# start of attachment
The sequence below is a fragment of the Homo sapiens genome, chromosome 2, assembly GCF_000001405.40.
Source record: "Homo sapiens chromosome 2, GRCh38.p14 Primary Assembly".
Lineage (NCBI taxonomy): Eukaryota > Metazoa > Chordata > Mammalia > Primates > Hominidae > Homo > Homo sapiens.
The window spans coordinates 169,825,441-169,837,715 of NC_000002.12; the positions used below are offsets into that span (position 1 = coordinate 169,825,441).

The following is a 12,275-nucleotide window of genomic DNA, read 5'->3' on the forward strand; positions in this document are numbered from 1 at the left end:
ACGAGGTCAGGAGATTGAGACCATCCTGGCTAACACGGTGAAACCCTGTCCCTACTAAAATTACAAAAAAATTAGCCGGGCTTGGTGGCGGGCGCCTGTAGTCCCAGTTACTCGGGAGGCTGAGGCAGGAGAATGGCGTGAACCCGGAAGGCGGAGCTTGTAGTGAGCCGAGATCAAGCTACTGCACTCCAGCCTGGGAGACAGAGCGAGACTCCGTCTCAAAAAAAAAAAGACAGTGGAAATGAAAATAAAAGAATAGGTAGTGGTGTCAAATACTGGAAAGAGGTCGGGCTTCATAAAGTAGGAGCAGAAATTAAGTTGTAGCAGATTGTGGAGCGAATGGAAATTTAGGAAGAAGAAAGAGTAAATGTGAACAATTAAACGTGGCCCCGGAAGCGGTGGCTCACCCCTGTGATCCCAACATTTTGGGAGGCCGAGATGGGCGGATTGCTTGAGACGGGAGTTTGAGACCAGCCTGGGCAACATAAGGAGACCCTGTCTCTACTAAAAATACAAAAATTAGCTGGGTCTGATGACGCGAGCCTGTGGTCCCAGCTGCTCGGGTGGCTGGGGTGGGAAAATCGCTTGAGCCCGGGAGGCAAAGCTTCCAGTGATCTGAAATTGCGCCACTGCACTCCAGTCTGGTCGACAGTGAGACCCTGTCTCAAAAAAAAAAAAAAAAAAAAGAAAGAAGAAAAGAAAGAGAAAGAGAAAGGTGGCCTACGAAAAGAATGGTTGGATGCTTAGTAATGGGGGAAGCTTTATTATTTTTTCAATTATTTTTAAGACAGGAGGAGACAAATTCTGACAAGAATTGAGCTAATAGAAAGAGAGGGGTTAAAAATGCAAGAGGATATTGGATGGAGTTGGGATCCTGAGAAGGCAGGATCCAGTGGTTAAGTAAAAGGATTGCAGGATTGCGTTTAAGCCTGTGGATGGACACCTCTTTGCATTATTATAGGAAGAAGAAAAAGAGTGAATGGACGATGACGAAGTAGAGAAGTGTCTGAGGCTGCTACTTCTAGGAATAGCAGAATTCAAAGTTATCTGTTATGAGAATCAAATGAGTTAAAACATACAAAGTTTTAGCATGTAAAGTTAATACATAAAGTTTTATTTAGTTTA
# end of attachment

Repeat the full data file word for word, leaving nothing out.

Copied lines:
The sequence below is a fragment of the Homo sapiens genome, chromosome 2, assembly GCF_000001405.40.
Source record: "Homo sapiens chromosome 2, GRCh38.p14 Primary Assembly".
Lineage (NCBI taxonomy): Eukaryota > Metazoa > Chordata > Mammalia > Primates > Hominidae > Homo > Homo sapiens.
The window spans coordinates 169,825,441-169,837,715 of NC_000002.12; the positions used below are offsets into that span (position 1 = coordinate 169,825,441).

The following is a 12,275-nucleotide window of genomic DNA, read 5'->3' on the forward strand; positions in this document are numbered from 1 at the left end:
ACGAGGTCAGGAGATTGAGACCATCCTGGCTAACACGGTGAAACCCTGTCCCTACTAAAATTACAAAAAAATTAGCCGGGCTTGGTGGCGGGCGCCTGTAGTCCCAGTTACTCGGGAGGCTGAGGCAGGAGAATGGCGTGAACCCGGAAGGCGGAGCTTGTAGTGAGCCGAGATCAAGCTACTGCACTCCAGCCTGGGAGACAGAGCGAGACTCCGTCTCAAAAAAAAAAAGACAGTGGAAATGAAAATAAAAGAATAGGTAGTGGTGTCAAATACTGGAAAGAGGTCGGGCTTCATAAAGTAGGAGCAGAAATTAAGTTGTAGCAGATTGTGGAGCGAATGGAAATTTAGGAAGAAGAAAGAGTAAATGTGAACAATTAAACGTGGCCCCGGAAGCGGTGGCTCACCCCTGTGATCCCAACATTTTGGGAGGCCGAGATGGGCGGATTGCTTGAGACGGGAGTTTGAGACCAGCCTGGGCAACATAAGGAGACCCTGTCTCTACTAAAAATACAAAAATTAGCTGGGTCTGATGACGCGAGCCTGTGGTCCCAGCTGCTCGGGTGGCTGGGGTGGGAAAATCGCTTGAGCCCGGGAGGCAAAGCTTCCAGTGATCTGAAATTGCGCCACTGCACTCCAGTCTGGTCGACAGTGAGACCCTGTCTCAAAAAAAAAAAAAAAAAAAAGAAAGAAGAAAAGAAAGAGAAAGAGAAAGGTGGCCTACGAAAAGAATGGTTGGATGCTTAGTAATGGGGGAAGCTTTATTATTTTTTCAATTATTTTTAAGACAGGAGGAGACAAATTCTGACAAGAATTGAGCTAATAGAAAGAGAGGGGTTAAAAATGCAAGAGGATATTGGATGGAGTTGGGATCCTGAGAAGGCAGGATCCAGTGGTTAAGTAAAAGGATTGCAGGATTGCGTTTAAGCCTGTGGATGGACACCTCTTTGCATTATTATAGGAAGAAGAAAAAGAGTGAATGGACGATGACGAAGTAGAGAAGTGTCTGAGGCTGCTACTTCTAGGAATAGCAGAATTCAAAGTTATCTGTTATGAGAATCAAATGAGTTAAAACATACAAAGTTTTAGCATGTAAAGTTAATACATAAAGTTTTATTTAGTTTA